By Bjorn Fehrm
Aug. 27 2015, ©. Leeham Co: In our Monday article, “Boeing sees healthy future for 767,” Boeing’s spokesperson said, “We are continuing to explore additional capabilities and improvements” for the 767. It was not clear what these improvements were other than a 0.5% engine performance improvement package (PIP) that was introduced earlier in the year. With lower and lower fuel prices, existing aircraft get more and more viable as a stop gap to cover market segments that today are not part of the plans for the OEM’s modern products.
We will therefore examine the 767 deeper to understand what can be improved further and how well such an improved model would serve as a stop gap replacement for the lack of a modern Middle of the Market (MOM) aircraft. We explored how a MOM aircraft should look like in our series, “Redefining the 757 replacement requirement for the 225/5000-sector”.
The 767 has several of the attributes that we found optimal for a MOM aircraft, one having a seven abreast cabin cross section. In the 767 variant that is being produced for the US Air Force tanker program, the 767-200ER, the overall fuselage dimensions are also close to the ones we found desirable for a MOM aircraft.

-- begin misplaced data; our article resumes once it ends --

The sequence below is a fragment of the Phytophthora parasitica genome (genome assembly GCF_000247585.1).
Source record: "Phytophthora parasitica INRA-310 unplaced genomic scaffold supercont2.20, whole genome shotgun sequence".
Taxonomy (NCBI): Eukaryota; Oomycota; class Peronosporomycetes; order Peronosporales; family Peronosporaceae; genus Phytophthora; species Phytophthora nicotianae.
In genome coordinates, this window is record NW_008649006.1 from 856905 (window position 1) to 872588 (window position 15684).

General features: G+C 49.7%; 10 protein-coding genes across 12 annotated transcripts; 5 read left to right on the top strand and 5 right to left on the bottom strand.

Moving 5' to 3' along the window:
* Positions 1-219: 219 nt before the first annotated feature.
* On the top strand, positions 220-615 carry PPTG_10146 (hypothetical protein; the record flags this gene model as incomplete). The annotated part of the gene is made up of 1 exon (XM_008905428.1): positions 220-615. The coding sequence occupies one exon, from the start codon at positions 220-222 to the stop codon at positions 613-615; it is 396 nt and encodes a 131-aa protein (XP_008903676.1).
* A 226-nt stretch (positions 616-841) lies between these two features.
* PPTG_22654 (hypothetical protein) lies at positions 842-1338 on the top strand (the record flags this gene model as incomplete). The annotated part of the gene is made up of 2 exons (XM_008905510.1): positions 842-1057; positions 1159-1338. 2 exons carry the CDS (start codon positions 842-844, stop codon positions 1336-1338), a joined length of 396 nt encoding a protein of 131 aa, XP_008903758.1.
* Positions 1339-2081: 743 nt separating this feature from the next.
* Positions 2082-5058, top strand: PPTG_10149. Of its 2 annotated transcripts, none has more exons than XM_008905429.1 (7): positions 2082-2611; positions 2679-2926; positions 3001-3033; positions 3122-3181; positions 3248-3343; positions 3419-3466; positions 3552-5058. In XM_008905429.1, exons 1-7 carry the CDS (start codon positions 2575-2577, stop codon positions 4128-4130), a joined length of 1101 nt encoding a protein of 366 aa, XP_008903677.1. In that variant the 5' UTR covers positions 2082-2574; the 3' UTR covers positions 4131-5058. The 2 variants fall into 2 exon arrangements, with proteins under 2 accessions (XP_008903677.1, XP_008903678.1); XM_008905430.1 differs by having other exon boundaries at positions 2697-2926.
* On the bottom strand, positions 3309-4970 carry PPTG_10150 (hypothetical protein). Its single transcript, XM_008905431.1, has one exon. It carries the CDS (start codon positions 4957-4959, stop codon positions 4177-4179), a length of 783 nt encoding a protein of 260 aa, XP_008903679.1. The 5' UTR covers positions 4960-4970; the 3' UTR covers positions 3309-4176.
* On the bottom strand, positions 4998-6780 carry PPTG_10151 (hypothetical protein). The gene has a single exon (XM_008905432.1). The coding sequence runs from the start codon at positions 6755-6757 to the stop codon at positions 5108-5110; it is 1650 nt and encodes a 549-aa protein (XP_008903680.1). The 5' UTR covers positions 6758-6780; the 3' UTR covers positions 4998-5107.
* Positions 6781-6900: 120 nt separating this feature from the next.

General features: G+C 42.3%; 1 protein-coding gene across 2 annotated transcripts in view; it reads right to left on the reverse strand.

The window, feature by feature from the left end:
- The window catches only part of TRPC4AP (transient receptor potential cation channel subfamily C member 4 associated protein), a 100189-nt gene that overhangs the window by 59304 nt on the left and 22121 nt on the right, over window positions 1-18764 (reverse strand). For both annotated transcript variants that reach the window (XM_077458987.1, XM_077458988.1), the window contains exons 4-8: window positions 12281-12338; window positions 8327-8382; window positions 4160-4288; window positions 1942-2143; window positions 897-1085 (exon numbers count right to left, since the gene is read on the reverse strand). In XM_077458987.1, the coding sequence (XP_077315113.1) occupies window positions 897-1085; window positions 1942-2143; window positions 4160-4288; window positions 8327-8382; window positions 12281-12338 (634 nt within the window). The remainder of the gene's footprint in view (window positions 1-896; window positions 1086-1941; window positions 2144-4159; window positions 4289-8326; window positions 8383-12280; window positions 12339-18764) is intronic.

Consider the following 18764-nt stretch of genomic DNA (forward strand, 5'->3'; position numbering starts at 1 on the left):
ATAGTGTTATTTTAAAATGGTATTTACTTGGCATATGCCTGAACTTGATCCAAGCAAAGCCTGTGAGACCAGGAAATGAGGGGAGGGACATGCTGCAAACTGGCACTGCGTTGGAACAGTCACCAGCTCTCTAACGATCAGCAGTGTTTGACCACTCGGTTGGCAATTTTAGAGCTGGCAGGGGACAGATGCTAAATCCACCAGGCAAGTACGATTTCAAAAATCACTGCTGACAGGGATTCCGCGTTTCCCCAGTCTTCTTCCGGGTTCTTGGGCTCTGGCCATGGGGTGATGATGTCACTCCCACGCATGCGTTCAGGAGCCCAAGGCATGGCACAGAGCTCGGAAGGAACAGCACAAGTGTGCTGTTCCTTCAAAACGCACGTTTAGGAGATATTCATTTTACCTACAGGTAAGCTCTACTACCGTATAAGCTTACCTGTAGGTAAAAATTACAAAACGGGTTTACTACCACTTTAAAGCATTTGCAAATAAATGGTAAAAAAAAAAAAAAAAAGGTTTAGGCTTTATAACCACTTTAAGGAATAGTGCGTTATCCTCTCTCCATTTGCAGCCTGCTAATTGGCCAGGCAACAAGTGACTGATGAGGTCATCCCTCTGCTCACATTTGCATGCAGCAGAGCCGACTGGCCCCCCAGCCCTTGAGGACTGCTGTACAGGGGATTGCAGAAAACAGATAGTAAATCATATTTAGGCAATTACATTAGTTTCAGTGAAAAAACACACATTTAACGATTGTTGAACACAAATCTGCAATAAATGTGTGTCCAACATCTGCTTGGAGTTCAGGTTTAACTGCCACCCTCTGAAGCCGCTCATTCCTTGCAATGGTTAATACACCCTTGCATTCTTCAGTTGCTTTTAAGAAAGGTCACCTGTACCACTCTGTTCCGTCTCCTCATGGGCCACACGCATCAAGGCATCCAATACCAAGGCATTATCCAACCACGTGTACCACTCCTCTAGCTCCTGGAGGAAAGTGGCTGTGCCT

With fuel now well below $2.00 per US Gallon (about $1.35), we will compare the 767 to our MOM specifications and try to understand where there is a fit and what would needed to be changed to improve the 767’s efficiency so that it could serve as a MOM stop gap. Finally, we will check if such changes can be economically viable in different fuel price scenarios.
Aug. 26, 2015: World air cargo markets continue to struggle, according to reports yesterday from Cargo Facts newsletter and The Wall Street Journal.
Neither report bodes well for new-build, main deck freights, although Cargo Facts concludes a demand remains.
The Wall Street Journal reported that Europe-to-Asia volume and rates are falling.